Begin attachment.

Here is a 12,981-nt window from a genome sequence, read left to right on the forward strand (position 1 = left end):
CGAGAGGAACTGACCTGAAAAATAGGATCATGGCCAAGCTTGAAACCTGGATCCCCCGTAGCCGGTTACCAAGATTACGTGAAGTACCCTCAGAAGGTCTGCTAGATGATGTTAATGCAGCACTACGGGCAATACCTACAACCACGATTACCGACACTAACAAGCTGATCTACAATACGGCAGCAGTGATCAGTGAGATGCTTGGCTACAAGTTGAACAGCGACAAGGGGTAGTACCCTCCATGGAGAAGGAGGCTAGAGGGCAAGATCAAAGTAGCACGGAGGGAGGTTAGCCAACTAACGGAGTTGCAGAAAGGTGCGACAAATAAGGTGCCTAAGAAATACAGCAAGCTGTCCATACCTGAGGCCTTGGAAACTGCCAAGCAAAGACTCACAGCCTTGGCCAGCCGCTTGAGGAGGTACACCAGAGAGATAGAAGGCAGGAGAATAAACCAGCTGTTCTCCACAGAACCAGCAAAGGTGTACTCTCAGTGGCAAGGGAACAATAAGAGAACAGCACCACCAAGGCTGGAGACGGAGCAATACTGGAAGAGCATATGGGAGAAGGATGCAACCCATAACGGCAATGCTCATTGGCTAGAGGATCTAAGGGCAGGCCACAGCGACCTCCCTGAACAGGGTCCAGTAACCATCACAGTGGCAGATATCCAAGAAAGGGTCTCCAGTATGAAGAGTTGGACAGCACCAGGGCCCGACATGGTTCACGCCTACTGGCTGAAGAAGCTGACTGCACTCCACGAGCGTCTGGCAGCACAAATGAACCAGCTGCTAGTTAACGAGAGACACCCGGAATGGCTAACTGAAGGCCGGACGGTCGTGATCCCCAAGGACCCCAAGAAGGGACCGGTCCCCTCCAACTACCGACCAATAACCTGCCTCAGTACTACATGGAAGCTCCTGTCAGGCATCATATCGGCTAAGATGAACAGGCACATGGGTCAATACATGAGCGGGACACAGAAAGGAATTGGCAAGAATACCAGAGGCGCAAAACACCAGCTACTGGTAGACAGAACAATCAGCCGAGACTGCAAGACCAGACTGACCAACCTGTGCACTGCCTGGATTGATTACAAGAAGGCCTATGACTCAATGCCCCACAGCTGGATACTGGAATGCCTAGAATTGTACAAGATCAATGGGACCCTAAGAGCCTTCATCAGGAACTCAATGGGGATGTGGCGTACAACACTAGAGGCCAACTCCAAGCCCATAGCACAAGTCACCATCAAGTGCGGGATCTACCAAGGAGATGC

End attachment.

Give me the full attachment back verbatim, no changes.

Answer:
Here is a 12,981-nt window from a genome sequence, read left to right on the forward strand (position 1 = left end):
CGAGAGGAACTGACCTGAAAAATAGGATCATGGCCAAGCTTGAAACCTGGATCCCCCGTAGCCGGTTACCAAGATTACGTGAAGTACCCTCAGAAGGTCTGCTAGATGATGTTAATGCAGCACTACGGGCAATACCTACAACCACGATTACCGACACTAACAAGCTGATCTACAATACGGCAGCAGTGATCAGTGAGATGCTTGGCTACAAGTTGAACAGCGACAAGGGGTAGTACCCTCCATGGAGAAGGAGGCTAGAGGGCAAGATCAAAGTAGCACGGAGGGAGGTTAGCCAACTAACGGAGTTGCAGAAAGGTGCGACAAATAAGGTGCCTAAGAAATACAGCAAGCTGTCCATACCTGAGGCCTTGGAAACTGCCAAGCAAAGACTCACAGCCTTGGCCAGCCGCTTGAGGAGGTACACCAGAGAGATAGAAGGCAGGAGAATAAACCAGCTGTTCTCCACAGAACCAGCAAAGGTGTACTCTCAGTGGCAAGGGAACAATAAGAGAACAGCACCACCAAGGCTGGAGACGGAGCAATACTGGAAGAGCATATGGGAGAAGGATGCAACCCATAACGGCAATGCTCATTGGCTAGAGGATCTAAGGGCAGGCCACAGCGACCTCCCTGAACAGGGTCCAGTAACCATCACAGTGGCAGATATCCAAGAAAGGGTCTCCAGTATGAAGAGTTGGACAGCACCAGGGCCCGACATGGTTCACGCCTACTGGCTGAAGAAGCTGACTGCACTCCACGAGCGTCTGGCAGCACAAATGAACCAGCTGCTAGTTAACGAGAGACACCCGGAATGGCTAACTGAAGGCCGGACGGTCGTGATCCCCAAGGACCCCAAGAAGGGACCGGTCCCCTCCAACTACCGACCAATAACCTGCCTCAGTACTACATGGAAGCTCCTGTCAGGCATCATATCGGCTAAGATGAACAGGCACATGGGTCAATACATGAGCGGGACACAGAAAGGAATTGGCAAGAATACCAGAGGCGCAAAACACCAGCTACTGGTAGACAGAACAATCAGCCGAGACTGCAAGACCAGACTGACCAACCTGTGCACTGCCTGGATTGATTACAAGAAGGCCTATGACTCAATGCCCCACAGCTGGATACTGGAATGCCTAGAATTGTACAAGATCAATGGGACCCTAAGAGCCTTCATCAGGAACTCAATGGGGATGTGGCGTACAACACTAGAGGCCAACTCCAAGCCCATAGCACAAGTCACCATCAAGTGCGGGATCTACCAAGGAGATGC